All boys love sports! Girls love dancing and makeup. Boys will be boys. And girls will be girls, I suppose. What do these statements, these sweeping generalizations, really mean? I used to think they were harmless phrases, to be tossed out casually while making polite conversation. Now, from the standpoint of a parent, I find them frightening in their ability to wrongly slot and categorize.
We have come far from the days when the woman’s lot was to cook and clean and bear and rear children (it is still like this in many countries/regions but we aren’t going there). But what’s with the whole reverse discrimination? Girls excelling in sports, math, science, not knowing how to cook, couldn’t care less about kids, can’t thread a needle to save her life – all good. Boys wanting to cook, dance, sing, can’t kick a ball to save his life – hmmm……Indulgence and amusement yes, acceptance NO.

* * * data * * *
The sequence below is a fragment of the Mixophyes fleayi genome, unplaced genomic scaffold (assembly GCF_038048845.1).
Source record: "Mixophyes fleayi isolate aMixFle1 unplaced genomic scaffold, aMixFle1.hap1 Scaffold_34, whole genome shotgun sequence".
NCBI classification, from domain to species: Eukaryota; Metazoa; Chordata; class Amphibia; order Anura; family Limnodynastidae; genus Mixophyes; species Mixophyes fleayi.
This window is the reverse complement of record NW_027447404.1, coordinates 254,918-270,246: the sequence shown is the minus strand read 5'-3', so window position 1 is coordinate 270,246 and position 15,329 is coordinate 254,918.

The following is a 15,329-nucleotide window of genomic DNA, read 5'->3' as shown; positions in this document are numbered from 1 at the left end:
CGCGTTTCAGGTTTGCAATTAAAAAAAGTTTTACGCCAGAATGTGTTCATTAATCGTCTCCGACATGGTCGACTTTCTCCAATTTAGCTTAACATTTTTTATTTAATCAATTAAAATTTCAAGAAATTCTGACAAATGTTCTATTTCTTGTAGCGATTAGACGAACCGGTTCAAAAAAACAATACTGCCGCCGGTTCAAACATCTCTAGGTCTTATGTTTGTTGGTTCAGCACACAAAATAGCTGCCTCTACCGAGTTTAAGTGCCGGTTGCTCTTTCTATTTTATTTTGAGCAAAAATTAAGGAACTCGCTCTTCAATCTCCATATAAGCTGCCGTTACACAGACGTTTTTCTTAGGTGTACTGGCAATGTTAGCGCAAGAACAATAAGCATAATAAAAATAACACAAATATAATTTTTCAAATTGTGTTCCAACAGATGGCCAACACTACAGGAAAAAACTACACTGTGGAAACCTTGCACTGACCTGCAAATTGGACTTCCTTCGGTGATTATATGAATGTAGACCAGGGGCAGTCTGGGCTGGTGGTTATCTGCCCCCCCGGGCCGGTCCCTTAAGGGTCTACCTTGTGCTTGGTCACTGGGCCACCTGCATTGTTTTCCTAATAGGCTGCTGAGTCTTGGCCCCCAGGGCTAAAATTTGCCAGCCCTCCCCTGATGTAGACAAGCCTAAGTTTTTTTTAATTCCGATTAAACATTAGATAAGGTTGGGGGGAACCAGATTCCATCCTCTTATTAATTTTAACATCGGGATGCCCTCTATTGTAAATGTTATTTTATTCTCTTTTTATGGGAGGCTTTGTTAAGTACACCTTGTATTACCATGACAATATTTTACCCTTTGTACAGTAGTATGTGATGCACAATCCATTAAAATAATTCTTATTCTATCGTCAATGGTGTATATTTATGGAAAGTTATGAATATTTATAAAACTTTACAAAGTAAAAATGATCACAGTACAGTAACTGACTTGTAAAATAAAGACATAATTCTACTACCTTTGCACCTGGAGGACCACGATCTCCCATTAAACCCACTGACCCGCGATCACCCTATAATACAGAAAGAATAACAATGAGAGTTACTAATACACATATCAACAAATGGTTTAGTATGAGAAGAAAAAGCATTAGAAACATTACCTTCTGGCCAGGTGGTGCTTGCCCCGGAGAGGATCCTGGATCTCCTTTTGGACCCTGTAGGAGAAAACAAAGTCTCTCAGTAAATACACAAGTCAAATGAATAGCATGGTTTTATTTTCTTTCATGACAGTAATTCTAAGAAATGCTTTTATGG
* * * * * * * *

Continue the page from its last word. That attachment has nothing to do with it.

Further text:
It has to cut both ways. When will we, as a society, learn and accept this? I need my son to learn household skills just as much as my daughter does. I need my daughter to be independent and self-reliant and confident, the same as my son. Why is it wonderful when my daughter gets a permanent commission in the Indian Army (yay for that bit of news!) but not okay when my son wants to learn ballet? Why is it ok for my daughter to start crying at the drop of a hat while my son is expected to be rough and tough? We don’t do anybody any favours when we reinforce the stereotypes of women being touchy-feely while men are analytical and logical.
I admit, I feel sorry for the boys nowadays!  They have to be tough yet sensitive, career superheroes AND a dab hand at mixing a pasta salad, fun guys AND expert at changing a diaper.  Not to forget that most young couples desire to have a girl first rather than a boy! (the latter is strictly an empirical observation, I’m guessing most couples are not going to come out in the open and say they really really want a boy just in case someone accuses them of being……err….. anti-female or something! Not like my grandmother who observed, sagely, when I was pregnant with Ads “Let us hope it is a boy, then you are ‘safe’.”)